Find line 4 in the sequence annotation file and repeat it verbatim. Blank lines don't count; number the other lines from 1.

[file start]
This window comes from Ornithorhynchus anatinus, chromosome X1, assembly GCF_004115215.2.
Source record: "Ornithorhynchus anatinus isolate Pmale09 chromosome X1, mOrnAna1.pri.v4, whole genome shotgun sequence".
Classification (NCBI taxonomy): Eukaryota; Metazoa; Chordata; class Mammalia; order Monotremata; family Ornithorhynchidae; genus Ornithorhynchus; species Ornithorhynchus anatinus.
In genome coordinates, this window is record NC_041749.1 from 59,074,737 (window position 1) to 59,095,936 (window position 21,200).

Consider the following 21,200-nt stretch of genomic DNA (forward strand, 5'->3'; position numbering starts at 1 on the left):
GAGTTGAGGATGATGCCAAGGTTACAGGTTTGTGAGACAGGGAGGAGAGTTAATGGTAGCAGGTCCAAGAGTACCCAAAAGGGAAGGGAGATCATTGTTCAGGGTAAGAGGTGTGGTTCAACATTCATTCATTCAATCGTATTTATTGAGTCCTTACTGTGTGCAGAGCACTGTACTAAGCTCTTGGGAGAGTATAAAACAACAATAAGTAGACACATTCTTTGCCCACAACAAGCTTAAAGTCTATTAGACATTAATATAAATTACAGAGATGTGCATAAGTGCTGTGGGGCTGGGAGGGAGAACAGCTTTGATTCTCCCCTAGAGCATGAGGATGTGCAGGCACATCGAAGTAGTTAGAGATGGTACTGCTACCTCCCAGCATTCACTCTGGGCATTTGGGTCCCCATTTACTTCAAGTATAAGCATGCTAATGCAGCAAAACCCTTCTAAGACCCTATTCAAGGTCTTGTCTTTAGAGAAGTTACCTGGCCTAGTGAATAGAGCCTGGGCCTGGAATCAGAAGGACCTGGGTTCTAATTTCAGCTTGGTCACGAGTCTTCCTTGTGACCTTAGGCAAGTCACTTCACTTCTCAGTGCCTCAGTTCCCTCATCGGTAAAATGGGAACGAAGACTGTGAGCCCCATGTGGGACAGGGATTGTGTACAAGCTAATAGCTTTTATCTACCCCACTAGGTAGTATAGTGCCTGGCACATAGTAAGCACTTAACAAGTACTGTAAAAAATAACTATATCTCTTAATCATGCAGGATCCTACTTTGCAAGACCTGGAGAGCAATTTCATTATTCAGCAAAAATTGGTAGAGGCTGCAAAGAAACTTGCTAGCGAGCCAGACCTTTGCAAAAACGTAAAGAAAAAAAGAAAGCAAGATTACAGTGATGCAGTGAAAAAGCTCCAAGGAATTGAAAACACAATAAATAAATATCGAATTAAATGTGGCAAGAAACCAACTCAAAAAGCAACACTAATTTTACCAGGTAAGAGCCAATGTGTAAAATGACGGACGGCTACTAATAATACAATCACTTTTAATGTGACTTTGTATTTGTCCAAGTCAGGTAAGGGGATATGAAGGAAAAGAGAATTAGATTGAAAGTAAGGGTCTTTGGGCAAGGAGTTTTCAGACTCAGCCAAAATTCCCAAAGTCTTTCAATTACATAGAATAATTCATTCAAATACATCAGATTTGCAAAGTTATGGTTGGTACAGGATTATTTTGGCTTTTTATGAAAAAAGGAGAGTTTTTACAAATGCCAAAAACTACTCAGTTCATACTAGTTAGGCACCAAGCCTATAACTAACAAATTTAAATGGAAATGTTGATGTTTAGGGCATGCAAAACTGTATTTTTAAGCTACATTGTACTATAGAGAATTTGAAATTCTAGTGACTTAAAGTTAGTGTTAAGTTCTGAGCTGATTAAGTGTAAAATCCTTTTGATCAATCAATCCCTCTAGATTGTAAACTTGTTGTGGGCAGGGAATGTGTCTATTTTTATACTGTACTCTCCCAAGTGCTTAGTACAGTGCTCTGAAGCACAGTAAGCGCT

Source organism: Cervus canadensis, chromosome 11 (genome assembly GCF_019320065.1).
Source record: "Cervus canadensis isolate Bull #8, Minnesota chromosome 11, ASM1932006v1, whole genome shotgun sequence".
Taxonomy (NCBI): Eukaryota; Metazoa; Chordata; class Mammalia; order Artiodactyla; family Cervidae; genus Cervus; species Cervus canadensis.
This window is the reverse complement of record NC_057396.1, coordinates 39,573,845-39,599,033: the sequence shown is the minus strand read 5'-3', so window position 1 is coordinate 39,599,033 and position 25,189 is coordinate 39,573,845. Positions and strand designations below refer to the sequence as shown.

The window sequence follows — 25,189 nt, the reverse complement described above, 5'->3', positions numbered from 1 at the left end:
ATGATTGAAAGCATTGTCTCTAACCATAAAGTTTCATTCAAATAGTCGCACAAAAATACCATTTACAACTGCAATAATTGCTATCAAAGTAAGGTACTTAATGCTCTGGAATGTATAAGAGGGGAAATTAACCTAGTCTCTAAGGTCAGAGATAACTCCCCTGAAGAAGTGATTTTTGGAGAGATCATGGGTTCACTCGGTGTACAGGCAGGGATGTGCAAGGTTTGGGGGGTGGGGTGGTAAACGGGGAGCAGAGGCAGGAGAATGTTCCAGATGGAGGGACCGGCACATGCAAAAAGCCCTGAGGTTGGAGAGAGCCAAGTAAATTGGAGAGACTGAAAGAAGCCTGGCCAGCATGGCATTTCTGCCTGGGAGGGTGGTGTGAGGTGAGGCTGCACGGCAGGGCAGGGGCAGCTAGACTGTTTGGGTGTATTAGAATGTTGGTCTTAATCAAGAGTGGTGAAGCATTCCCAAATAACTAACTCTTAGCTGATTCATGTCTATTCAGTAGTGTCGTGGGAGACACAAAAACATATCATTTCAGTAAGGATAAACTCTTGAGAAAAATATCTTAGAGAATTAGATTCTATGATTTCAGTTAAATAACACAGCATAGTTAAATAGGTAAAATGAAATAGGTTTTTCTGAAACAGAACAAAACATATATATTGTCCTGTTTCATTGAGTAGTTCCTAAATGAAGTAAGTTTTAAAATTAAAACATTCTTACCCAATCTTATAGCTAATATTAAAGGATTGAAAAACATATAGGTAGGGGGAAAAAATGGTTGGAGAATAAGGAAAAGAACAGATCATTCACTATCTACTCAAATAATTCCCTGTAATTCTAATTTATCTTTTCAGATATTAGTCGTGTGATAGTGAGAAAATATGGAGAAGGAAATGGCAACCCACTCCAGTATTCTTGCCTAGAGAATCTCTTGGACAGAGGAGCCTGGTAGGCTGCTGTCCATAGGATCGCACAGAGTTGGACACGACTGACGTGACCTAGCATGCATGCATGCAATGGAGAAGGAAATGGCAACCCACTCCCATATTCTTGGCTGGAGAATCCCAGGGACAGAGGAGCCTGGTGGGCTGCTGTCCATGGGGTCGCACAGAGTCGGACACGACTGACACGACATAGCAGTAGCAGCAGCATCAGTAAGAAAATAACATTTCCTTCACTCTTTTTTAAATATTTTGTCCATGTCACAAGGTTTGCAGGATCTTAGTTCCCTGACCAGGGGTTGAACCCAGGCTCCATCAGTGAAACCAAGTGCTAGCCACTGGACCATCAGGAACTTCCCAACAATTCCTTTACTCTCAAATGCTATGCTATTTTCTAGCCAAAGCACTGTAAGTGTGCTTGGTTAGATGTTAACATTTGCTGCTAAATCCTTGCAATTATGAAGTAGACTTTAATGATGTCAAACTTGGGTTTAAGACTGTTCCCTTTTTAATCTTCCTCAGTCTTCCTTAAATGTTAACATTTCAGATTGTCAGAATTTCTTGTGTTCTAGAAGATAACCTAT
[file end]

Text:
In genome coordinates, this window is record NC_041749.1 from 59,074,737 (window position 1) to 59,095,936 (window position 21,200).